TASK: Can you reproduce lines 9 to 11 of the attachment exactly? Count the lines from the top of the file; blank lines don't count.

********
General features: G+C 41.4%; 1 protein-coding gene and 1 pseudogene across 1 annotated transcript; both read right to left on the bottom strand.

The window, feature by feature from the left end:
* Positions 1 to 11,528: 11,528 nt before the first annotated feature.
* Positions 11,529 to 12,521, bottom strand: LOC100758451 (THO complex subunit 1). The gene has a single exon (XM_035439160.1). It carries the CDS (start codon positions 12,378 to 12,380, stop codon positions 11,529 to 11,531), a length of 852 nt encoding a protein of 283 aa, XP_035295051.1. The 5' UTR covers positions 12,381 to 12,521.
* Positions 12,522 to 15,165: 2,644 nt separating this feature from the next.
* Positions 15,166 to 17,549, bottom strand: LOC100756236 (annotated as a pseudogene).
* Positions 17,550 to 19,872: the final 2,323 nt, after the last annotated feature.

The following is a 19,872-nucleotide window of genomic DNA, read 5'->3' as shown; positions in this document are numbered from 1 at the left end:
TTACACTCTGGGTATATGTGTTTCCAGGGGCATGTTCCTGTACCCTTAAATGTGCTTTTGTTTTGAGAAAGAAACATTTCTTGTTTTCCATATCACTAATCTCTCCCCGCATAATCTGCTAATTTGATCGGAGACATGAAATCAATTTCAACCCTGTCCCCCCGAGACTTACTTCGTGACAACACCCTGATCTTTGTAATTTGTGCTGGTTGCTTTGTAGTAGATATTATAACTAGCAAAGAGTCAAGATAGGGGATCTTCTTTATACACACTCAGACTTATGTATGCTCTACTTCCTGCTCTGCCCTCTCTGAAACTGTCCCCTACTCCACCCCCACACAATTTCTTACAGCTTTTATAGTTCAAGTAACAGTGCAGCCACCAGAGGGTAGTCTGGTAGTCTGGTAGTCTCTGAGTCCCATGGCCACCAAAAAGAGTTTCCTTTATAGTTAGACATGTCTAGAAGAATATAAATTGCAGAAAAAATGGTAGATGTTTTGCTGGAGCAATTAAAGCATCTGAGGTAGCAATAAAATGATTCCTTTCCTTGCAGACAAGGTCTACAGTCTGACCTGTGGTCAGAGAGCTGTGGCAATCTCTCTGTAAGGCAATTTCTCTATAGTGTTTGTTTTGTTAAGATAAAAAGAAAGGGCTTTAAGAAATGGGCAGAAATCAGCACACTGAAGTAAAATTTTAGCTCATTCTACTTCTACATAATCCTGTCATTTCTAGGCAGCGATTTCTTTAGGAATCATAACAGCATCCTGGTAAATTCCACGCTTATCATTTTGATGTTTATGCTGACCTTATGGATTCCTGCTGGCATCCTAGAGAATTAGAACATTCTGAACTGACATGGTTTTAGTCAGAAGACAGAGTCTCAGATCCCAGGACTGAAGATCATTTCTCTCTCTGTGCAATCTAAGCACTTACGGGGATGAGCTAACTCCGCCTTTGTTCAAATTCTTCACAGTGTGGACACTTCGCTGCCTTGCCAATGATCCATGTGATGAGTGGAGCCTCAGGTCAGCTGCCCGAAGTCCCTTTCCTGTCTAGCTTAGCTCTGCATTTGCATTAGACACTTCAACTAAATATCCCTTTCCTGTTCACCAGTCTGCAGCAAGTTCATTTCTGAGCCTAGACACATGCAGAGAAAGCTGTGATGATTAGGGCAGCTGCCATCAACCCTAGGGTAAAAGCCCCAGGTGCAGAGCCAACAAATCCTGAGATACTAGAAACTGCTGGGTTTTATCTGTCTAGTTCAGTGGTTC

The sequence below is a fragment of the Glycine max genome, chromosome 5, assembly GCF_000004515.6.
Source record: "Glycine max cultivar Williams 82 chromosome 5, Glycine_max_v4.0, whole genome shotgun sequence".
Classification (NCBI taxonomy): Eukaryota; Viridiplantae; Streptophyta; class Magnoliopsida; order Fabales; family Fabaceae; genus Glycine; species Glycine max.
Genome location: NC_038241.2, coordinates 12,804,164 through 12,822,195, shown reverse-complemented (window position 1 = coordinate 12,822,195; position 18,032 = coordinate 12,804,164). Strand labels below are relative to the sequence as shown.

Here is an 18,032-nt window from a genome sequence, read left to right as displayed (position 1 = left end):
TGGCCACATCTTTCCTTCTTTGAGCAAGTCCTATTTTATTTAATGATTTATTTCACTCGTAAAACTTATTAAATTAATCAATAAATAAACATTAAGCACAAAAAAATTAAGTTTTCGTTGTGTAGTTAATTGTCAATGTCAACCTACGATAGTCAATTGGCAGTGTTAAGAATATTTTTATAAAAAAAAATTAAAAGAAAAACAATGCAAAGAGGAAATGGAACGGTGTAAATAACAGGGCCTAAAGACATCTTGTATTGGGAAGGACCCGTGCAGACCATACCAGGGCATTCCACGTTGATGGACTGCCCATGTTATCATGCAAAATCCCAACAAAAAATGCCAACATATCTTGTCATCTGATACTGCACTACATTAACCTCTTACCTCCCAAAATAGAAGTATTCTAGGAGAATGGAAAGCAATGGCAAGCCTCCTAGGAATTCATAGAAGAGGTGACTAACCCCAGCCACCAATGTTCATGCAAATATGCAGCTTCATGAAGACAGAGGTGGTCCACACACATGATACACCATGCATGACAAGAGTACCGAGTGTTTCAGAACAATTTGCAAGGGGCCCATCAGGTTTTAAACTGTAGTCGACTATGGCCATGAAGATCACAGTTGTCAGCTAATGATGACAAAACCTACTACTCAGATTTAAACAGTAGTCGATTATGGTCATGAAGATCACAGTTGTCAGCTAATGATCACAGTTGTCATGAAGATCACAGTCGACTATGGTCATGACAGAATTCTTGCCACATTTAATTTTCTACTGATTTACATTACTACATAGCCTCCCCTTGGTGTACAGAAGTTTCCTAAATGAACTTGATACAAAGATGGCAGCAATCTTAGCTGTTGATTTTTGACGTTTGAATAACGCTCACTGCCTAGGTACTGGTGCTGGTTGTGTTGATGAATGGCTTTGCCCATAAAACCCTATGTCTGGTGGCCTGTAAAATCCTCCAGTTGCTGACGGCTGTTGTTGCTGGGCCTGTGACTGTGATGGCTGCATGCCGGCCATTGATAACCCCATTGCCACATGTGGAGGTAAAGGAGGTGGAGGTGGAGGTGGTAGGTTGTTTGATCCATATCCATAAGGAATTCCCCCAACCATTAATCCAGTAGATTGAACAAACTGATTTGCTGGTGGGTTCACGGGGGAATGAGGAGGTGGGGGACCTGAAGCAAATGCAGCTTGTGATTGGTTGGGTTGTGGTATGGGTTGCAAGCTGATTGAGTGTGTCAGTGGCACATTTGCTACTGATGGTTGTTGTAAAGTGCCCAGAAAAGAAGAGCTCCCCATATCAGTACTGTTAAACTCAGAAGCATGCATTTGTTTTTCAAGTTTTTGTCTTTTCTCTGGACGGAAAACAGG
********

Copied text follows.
TTACACTCTGGGTATATGTGTTTCCAGGGGCATGTTCCTGTACCCTTAAATGTGCTTTTGTTTTGAGAAAGAAACATTTCTTGTTTTCCATATCACTAATCTCTCCCCGCATAATCTGCTAATTTGATCGGAGACATGAAATCAATTTCAACCCTGTCCCCCCGAGACTTACTTCGTGACAACACCCTGATCTTTGTAATTTGTGCTGGTTGCTTTGTAGTAGATATTATAACTAGCAAAGAGTCAAGATAGGGGATCTTCTTTATACACACTCAGACTTATGTATGCTCTACTTCCTGCTCTGCCCTCTCTGAAACTGTCCCCTACTCCACCCCCACACAATTTCTTACAGCTTTTATAGTTCAAGTAACAGTGCAGCCACCAGAGGGTAGTCTGGTAGTCTGGTAGTCTCTGAGTCCCATGGCCACCAAAAAGAGTTTCCTTTATAGTTAGACATGTCTAGAAGAATATAAATTGCAGAAAAAATGGTAGATGTTTTGCTGGAGCAATTAAAGCATCTGAGGTAGCAATAAAATGATTCCTTTCCTTGCAGACAAGGTCTACAGTCTGACCTGTGGTCAGAGAGCTGTGGCAATCTCTCTGTAAGGCAATTTCTCTATAGTGTTTGTTTTGTTAAGATAAAAAGAAAGGGCTTTAAGAAATGGGCAGAAATCAGCACACTGAAGTAAAATTTTAGCTCATTCTACTTCTACATAATCCTGTCATTTCTAGGCAGCGATTTCTTTAGGAATCATAACAGCATCCTGGTAAATTCCACGCTTATCATTTTGATGTTTATGCTGACCTTATGGATTCCTGCTGGCATCCTAGAGAATTAGAACATTCTGAACTGACATGGTTTTAGTCAGAAGACAGAGTCTCAGATCCCAGGACTGAAGATCATTTCTCTCTCTGTGCAATCTAAGCACTTACGGGGATGAGCTAACTCCGCCTTTGTTCAAATTCTTCACAGTGTGGACACTTCGCTGCCTTGCCAATGATCCATGTGATGAGTGGAGCCTCAGGTCAGCTGCCCGAAGTCCCTTTCCTGTCTAGCTTAGCTCTGCATTTGCATTAGACACTTCAACTAAATATCCCTTTCCTGTTCACCAGTCTGCAGCAAGTTCATTTCTGAGCCTAGACACATGCAGAGAAAGCTGTGATGATTAGGGCAGCTGCCATCAACCCTAGGGTAAAAGCCCCAGGTGCAGAGCCAACAAATCCTGAGATACTAGAAACTGCTGGGTTTTATCTGTCTAGTTCAGTGGTTC

The sequence below is a fragment of the Glycine max genome, chromosome 5, assembly GCF_000004515.6.
Source record: "Glycine max cultivar Williams 82 chromosome 5, Glycine_max_v4.0, whole genome shotgun sequence".